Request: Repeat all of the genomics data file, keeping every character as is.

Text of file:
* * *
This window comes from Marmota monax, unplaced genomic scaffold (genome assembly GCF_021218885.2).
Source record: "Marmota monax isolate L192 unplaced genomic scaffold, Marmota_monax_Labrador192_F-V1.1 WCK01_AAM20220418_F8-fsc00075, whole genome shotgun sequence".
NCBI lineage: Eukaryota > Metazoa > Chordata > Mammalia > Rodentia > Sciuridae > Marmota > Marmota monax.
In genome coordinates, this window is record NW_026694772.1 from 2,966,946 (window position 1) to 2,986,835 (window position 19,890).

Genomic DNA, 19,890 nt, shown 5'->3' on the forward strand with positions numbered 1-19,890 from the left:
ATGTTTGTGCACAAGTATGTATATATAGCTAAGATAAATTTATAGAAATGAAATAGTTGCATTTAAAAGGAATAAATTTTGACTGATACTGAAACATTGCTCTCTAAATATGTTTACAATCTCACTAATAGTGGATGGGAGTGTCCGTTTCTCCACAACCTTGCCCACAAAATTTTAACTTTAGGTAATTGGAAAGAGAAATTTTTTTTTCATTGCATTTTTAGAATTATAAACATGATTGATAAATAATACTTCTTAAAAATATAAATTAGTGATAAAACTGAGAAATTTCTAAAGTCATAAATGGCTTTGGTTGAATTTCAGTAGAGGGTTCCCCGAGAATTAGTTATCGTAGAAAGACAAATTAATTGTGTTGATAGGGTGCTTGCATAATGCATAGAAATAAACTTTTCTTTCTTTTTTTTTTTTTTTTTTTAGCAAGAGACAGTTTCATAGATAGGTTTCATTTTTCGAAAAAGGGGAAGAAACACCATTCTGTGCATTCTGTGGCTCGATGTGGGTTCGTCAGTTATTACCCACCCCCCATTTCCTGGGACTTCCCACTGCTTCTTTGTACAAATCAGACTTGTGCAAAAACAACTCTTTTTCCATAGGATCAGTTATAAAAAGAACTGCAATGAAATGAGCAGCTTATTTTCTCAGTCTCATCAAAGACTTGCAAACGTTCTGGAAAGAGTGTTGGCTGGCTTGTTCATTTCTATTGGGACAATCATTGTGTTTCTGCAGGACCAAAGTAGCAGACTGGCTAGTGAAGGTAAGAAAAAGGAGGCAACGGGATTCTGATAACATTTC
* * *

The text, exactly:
This window comes from Marmota monax, unplaced genomic scaffold (genome assembly GCF_021218885.2).
Source record: "Marmota monax isolate L192 unplaced genomic scaffold, Marmota_monax_Labrador192_F-V1.1 WCK01_AAM20220418_F8-fsc00075, whole genome shotgun sequence".
NCBI lineage: Eukaryota > Metazoa > Chordata > Mammalia > Rodentia > Sciuridae > Marmota > Marmota monax.
In genome coordinates, this window is record NW_026694772.1 from 2,966,946 (window position 1) to 2,986,835 (window position 19,890).

Genomic DNA, 19,890 nt, shown 5'->3' on the forward strand with positions numbered 1-19,890 from the left:
ATGTTTGTGCACAAGTATGTATATATAGCTAAGATAAATTTATAGAAATGAAATAGTTGCATTTAAAAGGAATAAATTTTGACTGATACTGAAACATTGCTCTCTAAATATGTTTACAATCTCACTAATAGTGGATGGGAGTGTCCGTTTCTCCACAACCTTGCCCACAAAATTTTAACTTTAGGTAATTGGAAAGAGAAATTTTTTTTTCATTGCATTTTTAGAATTATAAACATGATTGATAAATAATACTTCTTAAAAATATAAATTAGTGATAAAACTGAGAAATTTCTAAAGTCATAAATGGCTTTGGTTGAATTTCAGTAGAGGGTTCCCCGAGAATTAGTTATCGTAGAAAGACAAATTAATTGTGTTGATAGGGTGCTTGCATAATGCATAGAAATAAACTTTTCTTTCTTTTTTTTTTTTTTTTTTTAGCAAGAGACAGTTTCATAGATAGGTTTCATTTTTCGAAAAAGGGGAAGAAACACCATTCTGTGCATTCTGTGGCTCGATGTGGGTTCGTCAGTTATTACCCACCCCCCATTTCCTGGGACTTCCCACTGCTTCTTTGTACAAATCAGACTTGTGCAAAAACAACTCTTTTTCCATAGGATCAGTTATAAAAAGAACTGCAATGAAATGAGCAGCTTATTTTCTCAGTCTCATCAAAGACTTGCAAACGTTCTGGAAAGAGTGTTGGCTGGCTTGTTCATTTCTATTGGGACAATCATTGTGTTTCTGCAGGACCAAAGTAGCAGACTGGCTAGTGAAGGTAAGAAAAAGGAGGCAACGGGATTCTGATAACATTTC